• Last year, this site proposed an industry meeting at the forthcoming live The Crystal Maze attraction; while all 32 tickets have been sold (and there are already names at the top of the waiting list) it’s going to take place on Tuesday 26th April. Maybe something else interesting might be happening around that time too, you never know
     
  • And that’s not even referring to DASH 8, set to take place in cities around the world on Saturday 30th April!

What other events is this site missing?

Puzzle adventures right now

UK map by Randall Munroe, xkcd.com, Creative Commons licence: http://xkcd.com/license.html

Click for larger version

The xkcd comic is licensed under a Creative Commons Attribution-NonCommercial 2.5 License; let’s hope that the author’s blog, from where the map comes, is too.

  • Ken pointed to “A puzzle for the UK” earlier today, a two-stage hunt released by Randall Munroe of xkcd comic fame to celebrate the launch of his new book, Thing Explainer. The first stage appears to be a traditional armchair treasure hunt, with hints to locations in five UK cities (London, Oxford, Cambridge, Bristol and Edinburgh); visiting the locations, or sending a location’s details by e-mail to the publisher, reveals the second stage of the hunt, about which less is known. Spoilers have been posted to the first stage locations, but people appear to be keeping the second part secret as requested.
     
    Prizes will include signed copies of Thing Explainer and limited-edition posters and mobiles. There will also be one very special first prize.” The book is written using only a set of ten hundred frequently-used English language words, notably excluding “thousand”, and some of the text of the hunt is as well. Go quickly, for the results are set to be published in about a week and a half.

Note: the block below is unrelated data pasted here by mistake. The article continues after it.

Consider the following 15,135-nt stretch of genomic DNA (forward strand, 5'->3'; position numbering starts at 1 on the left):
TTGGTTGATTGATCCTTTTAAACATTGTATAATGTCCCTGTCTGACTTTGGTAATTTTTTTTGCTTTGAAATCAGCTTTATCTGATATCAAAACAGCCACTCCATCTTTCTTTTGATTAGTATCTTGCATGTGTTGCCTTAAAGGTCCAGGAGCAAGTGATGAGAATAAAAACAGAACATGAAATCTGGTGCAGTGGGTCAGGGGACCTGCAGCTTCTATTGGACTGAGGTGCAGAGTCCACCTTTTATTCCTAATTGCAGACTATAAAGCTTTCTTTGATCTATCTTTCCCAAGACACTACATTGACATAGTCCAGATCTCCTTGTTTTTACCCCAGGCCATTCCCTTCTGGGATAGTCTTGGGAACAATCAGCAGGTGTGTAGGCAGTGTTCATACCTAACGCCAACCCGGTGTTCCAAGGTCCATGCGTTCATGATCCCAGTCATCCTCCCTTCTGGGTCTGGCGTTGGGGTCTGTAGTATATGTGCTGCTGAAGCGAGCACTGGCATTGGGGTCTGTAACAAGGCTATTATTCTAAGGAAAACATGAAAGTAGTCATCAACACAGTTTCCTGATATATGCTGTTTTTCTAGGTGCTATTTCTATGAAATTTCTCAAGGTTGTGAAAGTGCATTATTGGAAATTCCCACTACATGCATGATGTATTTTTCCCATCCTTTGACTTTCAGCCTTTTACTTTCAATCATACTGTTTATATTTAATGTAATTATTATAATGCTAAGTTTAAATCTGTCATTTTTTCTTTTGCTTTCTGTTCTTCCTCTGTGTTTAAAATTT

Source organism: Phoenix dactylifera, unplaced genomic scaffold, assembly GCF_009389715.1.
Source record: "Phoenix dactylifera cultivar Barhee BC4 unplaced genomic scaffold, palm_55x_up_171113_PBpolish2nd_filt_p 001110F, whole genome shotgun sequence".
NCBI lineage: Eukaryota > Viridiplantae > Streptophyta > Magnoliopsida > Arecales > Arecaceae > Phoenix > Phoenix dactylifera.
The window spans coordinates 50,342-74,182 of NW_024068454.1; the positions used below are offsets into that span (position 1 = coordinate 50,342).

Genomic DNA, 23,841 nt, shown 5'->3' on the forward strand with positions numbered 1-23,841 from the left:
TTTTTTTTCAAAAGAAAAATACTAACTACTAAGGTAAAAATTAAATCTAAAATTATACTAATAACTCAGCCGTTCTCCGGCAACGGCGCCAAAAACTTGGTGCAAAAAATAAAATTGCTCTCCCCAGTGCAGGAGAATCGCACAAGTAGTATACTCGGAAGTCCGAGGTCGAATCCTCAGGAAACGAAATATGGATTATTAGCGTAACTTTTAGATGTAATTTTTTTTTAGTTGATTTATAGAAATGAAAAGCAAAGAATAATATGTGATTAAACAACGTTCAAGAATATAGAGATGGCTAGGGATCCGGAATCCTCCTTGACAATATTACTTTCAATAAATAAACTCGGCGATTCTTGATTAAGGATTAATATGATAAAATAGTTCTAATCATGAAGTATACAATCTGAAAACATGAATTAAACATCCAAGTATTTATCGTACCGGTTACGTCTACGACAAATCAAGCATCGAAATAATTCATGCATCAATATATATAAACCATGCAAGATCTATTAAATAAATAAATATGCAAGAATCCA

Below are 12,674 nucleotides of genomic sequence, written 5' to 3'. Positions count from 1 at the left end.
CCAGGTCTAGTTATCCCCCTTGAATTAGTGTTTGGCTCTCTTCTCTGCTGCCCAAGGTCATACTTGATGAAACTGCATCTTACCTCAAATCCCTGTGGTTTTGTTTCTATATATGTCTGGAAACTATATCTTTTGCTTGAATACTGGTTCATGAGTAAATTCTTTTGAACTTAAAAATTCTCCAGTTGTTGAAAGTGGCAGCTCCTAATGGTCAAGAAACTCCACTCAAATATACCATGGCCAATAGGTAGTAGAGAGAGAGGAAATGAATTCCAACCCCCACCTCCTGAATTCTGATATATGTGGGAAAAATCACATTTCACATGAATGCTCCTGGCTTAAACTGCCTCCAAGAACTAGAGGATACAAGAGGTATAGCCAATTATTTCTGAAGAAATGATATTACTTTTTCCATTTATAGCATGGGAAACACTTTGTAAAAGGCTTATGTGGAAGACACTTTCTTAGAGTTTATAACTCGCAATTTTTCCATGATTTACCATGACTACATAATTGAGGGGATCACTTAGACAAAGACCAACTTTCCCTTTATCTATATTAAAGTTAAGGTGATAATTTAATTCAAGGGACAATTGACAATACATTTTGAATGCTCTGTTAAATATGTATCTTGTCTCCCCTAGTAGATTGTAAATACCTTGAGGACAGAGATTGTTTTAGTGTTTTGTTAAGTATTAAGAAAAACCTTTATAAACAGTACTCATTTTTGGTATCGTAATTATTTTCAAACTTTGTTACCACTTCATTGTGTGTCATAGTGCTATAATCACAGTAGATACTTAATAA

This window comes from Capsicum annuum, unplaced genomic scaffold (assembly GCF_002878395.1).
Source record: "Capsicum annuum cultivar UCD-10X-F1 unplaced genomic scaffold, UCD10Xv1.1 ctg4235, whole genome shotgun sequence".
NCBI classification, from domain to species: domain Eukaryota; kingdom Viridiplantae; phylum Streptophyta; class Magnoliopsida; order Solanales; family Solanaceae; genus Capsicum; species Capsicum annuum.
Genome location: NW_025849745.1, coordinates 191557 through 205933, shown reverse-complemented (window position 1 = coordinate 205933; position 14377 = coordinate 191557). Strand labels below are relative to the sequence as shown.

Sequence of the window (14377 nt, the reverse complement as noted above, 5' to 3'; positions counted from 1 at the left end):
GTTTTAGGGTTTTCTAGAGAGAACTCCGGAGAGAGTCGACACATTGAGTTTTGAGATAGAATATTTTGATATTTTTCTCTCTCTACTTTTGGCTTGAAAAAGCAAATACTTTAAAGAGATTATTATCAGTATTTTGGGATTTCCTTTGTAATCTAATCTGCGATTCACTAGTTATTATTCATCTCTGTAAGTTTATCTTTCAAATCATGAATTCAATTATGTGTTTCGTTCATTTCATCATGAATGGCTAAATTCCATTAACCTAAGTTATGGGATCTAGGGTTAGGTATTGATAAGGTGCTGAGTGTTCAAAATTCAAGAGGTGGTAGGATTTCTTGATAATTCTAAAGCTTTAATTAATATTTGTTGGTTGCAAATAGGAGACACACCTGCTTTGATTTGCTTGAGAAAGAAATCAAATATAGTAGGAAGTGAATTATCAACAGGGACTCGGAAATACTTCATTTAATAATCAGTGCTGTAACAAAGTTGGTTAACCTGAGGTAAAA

• Ken also pointed to Incredible Midtown: The Game, a live action walking tour hunt taking place through the “Midtown” (Bloomsbury, Holborn and St Giles) section of London.
     
    To get to the end, you must unravel a series of fiendish clues, solve perplexing puzzles and immerse yourself in three centuries of London history. Roam amid fine Georgian buildings, Jagger and Bowie’s favourite haunts and the sly pickpockets of the St Giles rookery. Teams of friends and strangers must collaborate with you to uncover the drama and fascinating past of this ever-intriguing corner of the capital. ((…)) Characters from Dickens novels will wander around town as you find the clues and try to solve the mystery of Midtown. ((…)) The 90 minute game will run for five weeks from November 9 to December 11. Monday to Friday only. Tickets are £12 per person and must be booked in advance.
     
    As well as being a live hunt and thus interesting, there is a more direct exit game connection here: Escape in Time, the company behind the very popular Secret Studio London, refer to it as their next adventure. An excellent heritage!
     
  • An exciting event taking place north of San Francisco is The Headlands Gamble, as discussed on the Puzzle Hunters community on Google+ and the Puzzle Hunters group on Facebook. The game advertises itself as “an extraordinary weekend trip for two with a thrilling storyline woven through it. You and a partner will be the detectives in an immersive mystery story set amidst some of the most beautiful locations in the North Bay. You’ll drive from location to location in a custom car, meeting characters, unearthing clues and following leads while experiencing all that Marin County has to offer.” It’s not cheap at US$1,950 for two players, but that covers the cost of “a beautiful rental car; one bedroom at a homey hotel by the seaside; all your meals, each at a highlight local venue; an itinerary of out-of-the way sights, planned for you; a two-day long theatrical experience just for you“.